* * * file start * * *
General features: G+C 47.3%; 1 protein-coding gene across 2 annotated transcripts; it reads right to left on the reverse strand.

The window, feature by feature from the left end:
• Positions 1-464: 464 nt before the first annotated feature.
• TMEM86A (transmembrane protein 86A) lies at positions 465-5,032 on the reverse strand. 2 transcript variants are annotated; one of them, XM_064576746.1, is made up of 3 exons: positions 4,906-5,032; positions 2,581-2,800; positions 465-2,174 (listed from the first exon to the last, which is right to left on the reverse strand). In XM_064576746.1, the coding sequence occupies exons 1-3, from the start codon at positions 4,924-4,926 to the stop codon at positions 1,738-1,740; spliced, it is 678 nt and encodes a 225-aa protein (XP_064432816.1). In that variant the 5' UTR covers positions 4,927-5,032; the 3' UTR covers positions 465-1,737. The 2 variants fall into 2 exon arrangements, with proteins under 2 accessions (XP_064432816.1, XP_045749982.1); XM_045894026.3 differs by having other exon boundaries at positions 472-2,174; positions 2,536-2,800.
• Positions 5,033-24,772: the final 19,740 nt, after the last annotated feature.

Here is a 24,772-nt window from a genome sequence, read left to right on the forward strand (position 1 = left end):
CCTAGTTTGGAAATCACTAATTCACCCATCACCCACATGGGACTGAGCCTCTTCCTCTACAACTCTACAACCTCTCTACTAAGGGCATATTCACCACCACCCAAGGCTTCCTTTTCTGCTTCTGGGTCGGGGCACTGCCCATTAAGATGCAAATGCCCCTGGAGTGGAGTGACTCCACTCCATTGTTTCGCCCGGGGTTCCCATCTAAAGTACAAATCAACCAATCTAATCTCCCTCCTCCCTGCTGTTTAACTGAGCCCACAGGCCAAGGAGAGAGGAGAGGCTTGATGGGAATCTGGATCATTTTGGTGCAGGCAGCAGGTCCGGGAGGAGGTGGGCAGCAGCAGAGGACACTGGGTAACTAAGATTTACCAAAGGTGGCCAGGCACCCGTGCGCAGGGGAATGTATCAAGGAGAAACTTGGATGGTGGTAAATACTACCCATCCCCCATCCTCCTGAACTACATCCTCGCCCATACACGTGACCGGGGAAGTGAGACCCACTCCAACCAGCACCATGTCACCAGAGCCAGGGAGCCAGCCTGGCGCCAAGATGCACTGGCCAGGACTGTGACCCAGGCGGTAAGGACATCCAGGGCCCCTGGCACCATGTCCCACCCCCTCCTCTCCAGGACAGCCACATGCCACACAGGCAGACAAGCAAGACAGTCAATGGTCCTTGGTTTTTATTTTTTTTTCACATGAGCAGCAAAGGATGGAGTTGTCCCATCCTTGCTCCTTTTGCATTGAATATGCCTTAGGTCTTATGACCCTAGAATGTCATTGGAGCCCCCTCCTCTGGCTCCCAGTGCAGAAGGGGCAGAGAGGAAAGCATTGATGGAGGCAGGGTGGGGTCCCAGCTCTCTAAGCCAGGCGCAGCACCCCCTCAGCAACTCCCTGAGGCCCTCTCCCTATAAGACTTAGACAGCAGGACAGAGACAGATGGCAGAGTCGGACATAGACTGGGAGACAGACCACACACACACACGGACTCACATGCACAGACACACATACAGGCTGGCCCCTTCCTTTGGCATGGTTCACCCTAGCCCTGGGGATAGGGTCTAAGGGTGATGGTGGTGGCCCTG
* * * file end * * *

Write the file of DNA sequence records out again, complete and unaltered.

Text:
General features: G+C 47.3%; 1 protein-coding gene across 2 annotated transcripts; it reads right to left on the reverse strand.

The window, feature by feature from the left end:
• Positions 1-464: 464 nt before the first annotated feature.
• TMEM86A (transmembrane protein 86A) lies at positions 465-5,032 on the reverse strand. 2 transcript variants are annotated; one of them, XM_064576746.1, is made up of 3 exons: positions 4,906-5,032; positions 2,581-2,800; positions 465-2,174 (listed from the first exon to the last, which is right to left on the reverse strand). In XM_064576746.1, the coding sequence occupies exons 1-3, from the start codon at positions 4,924-4,926 to the stop codon at positions 1,738-1,740; spliced, it is 678 nt and encodes a 225-aa protein (XP_064432816.1). In that variant the 5' UTR covers positions 4,927-5,032; the 3' UTR covers positions 465-1,737. The 2 variants fall into 2 exon arrangements, with proteins under 2 accessions (XP_064432816.1, XP_045749982.1); XM_045894026.3 differs by having other exon boundaries at positions 472-2,174; positions 2,536-2,800.
• Positions 5,033-24,772: the final 19,740 nt, after the last annotated feature.

Here is a 24,772-nt window from a genome sequence, read left to right on the forward strand (position 1 = left end):
CCTAGTTTGGAAATCACTAATTCACCCATCACCCACATGGGACTGAGCCTCTTCCTCTACAACTCTACAACCTCTCTACTAAGGGCATATTCACCACCACCCAAGGCTTCCTTTTCTGCTTCTGGGTCGGGGCACTGCCCATTAAGATGCAAATGCCCCTGGAGTGGAGTGACTCCACTCCATTGTTTCGCCCGGGGTTCCCATCTAAAGTACAAATCAACCAATCTAATCTCCCTCCTCCCTGCTGTTTAACTGAGCCCACAGGCCAAGGAGAGAGGAGAGGCTTGATGGGAATCTGGATCATTTTGGTGCAGGCAGCAGGTCCGGGAGGAGGTGGGCAGCAGCAGAGGACACTGGGTAACTAAGATTTACCAAAGGTGGCCAGGCACCCGTGCGCAGGGGAATGTATCAAGGAGAAACTTGGATGGTGGTAAATACTACCCATCCCCCATCCTCCTGAACTACATCCTCGCCCATACACGTGACCGGGGAAGTGAGACCCACTCCAACCAGCACCATGTCACCAGAGCCAGGGAGCCAGCCTGGCGCCAAGATGCACTGGCCAGGACTGTGACCCAGGCGGTAAGGACATCCAGGGCCCCTGGCACCATGTCCCACCCCCTCCTCTCCAGGACAGCCACATGCCACACAGGCAGACAAGCAAGACAGTCAATGGTCCTTGGTTTTTATTTTTTTTTCACATGAGCAGCAAAGGATGGAGTTGTCCCATCCTTGCTCCTTTTGCATTGAATATGCCTTAGGTCTTATGACCCTAGAATGTCATTGGAGCCCCCTCCTCTGGCTCCCAGTGCAGAAGGGGCAGAGAGGAAAGCATTGATGGAGGCAGGGTGGGGTCCCAGCTCTCTAAGCCAGGCGCAGCACCCCCTCAGCAACTCCCTGAGGCCCTCTCCCTATAAGACTTAGACAGCAGGACAGAGACAGATGGCAGAGTCGGACATAGACTGGGAGACAGACCACACACACACACGGACTCACATGCACAGACACACATACAGGCTGGCCCCTTCCTTTGGCATGGTTCACCCTAGCCCTGGGGATAGGGTCTAAGGGTGATGGTGGTGGCCCTG